Minor Conflicts

Before small conflicts escalate into something bigger, and use up valuable time to solve, students should be encouraged by staff to utilize relevant personal learning goals to help them resolve conflicts with minimal staff support. Guiding students helps them cultivate these skills for future, independent use.

Major Conflicts

When major conflict does arise, there is generally little to no chance of further learning taking place. It is the responsibility of every community member to ensure every student feels safe, respected, and valued, and any unacceptable behaviour must be reported to the teachers of students involved to ensure incidents are dealt with effectively and immediately.

At Saigon Star International School, we have the following definitions:

“Behaviour Incident”: When a person’s behaviour shows a lack of respect for people/property

“Bullying”: When a person’s behaviour, once asked to stop, is repeated and targeted towards another person (this includes not considering one’s audience when repeating the behaviour). This also includes any online or cyber actions targeted against another person.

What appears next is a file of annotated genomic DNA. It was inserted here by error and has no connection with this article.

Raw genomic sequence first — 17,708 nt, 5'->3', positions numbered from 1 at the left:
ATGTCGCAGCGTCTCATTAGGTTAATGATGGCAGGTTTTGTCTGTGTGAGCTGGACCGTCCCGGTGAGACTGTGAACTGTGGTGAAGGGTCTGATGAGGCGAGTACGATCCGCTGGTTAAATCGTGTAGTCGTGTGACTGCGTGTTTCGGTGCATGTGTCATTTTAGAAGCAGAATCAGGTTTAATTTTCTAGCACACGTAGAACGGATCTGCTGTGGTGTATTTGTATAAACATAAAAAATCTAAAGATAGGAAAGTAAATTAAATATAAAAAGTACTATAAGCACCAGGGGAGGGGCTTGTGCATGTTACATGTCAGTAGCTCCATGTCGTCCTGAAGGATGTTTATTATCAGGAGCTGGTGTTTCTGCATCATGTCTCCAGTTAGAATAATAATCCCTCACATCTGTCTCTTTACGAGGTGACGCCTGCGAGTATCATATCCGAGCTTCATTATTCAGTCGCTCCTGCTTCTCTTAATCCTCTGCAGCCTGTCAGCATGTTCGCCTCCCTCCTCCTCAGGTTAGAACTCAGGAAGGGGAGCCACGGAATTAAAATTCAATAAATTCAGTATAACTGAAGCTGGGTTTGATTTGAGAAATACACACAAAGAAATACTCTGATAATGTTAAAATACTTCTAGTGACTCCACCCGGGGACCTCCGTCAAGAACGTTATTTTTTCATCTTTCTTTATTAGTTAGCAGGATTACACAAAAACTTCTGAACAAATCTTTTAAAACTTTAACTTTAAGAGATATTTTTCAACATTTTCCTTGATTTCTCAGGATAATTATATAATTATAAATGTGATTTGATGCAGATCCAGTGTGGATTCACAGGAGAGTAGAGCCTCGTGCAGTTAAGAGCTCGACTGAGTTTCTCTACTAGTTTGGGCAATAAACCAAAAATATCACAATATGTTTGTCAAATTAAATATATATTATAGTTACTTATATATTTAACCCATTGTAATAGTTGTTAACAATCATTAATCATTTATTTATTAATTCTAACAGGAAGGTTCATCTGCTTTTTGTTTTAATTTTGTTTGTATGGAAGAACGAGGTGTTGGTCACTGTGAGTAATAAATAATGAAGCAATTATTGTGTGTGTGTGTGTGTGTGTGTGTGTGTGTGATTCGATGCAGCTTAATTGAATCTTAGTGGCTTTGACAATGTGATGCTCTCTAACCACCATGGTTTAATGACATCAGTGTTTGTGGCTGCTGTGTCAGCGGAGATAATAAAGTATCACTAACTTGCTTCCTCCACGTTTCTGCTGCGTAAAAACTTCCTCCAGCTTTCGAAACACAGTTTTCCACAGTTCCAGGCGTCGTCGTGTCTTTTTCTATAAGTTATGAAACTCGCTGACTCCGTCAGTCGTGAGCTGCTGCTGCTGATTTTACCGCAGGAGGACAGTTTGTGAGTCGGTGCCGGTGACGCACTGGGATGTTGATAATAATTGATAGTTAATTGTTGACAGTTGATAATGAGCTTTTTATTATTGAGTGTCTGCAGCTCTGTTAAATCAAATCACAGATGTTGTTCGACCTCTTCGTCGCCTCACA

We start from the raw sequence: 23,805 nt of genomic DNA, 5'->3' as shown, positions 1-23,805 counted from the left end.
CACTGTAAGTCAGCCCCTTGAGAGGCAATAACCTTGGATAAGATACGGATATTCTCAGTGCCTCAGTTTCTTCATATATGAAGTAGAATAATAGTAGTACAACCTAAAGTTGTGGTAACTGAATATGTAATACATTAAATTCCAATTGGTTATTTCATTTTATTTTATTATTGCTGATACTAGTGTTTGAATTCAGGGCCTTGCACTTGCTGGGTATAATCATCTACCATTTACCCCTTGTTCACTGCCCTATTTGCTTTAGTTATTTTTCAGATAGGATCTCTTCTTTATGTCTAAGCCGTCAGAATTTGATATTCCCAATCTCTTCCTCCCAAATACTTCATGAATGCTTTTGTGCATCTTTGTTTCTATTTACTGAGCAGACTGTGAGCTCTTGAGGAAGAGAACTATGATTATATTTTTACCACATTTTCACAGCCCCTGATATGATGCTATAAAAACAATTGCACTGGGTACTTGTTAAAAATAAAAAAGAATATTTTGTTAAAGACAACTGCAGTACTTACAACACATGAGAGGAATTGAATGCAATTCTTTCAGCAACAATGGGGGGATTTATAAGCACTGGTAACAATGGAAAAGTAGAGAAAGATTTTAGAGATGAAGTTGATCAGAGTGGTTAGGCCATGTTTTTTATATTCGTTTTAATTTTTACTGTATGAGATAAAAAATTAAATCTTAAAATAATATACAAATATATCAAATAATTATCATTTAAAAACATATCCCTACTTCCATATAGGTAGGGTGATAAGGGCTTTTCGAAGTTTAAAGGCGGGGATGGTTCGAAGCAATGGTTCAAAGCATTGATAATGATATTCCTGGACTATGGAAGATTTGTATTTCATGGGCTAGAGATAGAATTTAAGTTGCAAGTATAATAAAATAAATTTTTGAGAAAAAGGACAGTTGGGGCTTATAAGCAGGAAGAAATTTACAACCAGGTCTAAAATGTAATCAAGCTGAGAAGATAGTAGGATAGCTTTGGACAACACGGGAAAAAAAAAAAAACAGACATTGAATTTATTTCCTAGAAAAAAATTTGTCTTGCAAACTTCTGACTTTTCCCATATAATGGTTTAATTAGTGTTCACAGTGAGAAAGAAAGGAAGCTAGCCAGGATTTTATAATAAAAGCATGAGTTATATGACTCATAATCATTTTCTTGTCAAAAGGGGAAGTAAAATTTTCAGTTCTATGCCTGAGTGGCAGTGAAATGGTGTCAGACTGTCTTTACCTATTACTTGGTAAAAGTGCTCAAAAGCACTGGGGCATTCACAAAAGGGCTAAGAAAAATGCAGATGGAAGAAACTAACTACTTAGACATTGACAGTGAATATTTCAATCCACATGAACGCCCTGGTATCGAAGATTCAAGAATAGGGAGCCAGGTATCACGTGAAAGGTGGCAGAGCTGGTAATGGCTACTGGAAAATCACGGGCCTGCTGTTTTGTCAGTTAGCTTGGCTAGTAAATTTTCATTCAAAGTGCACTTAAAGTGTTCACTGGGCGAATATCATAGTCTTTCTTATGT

If the conflict is unable to be resolved using personal learning goal skills, the following conflict resolution procedure should be followed until a resolution is achieved.

Behaviour Policy and Personal Learning Goal Expectations

Personal Learning Goal Expectations: A systematic approach favouring the reinforcement of desired behaviours in order to support a strong school culture and ethos, as per our Shared Vision Statement, where all students can strive for excellence.

The Goals of this Policy:

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Cycle of Establishing a School Culture:

Pupils will be expected to:

Acknowledgement System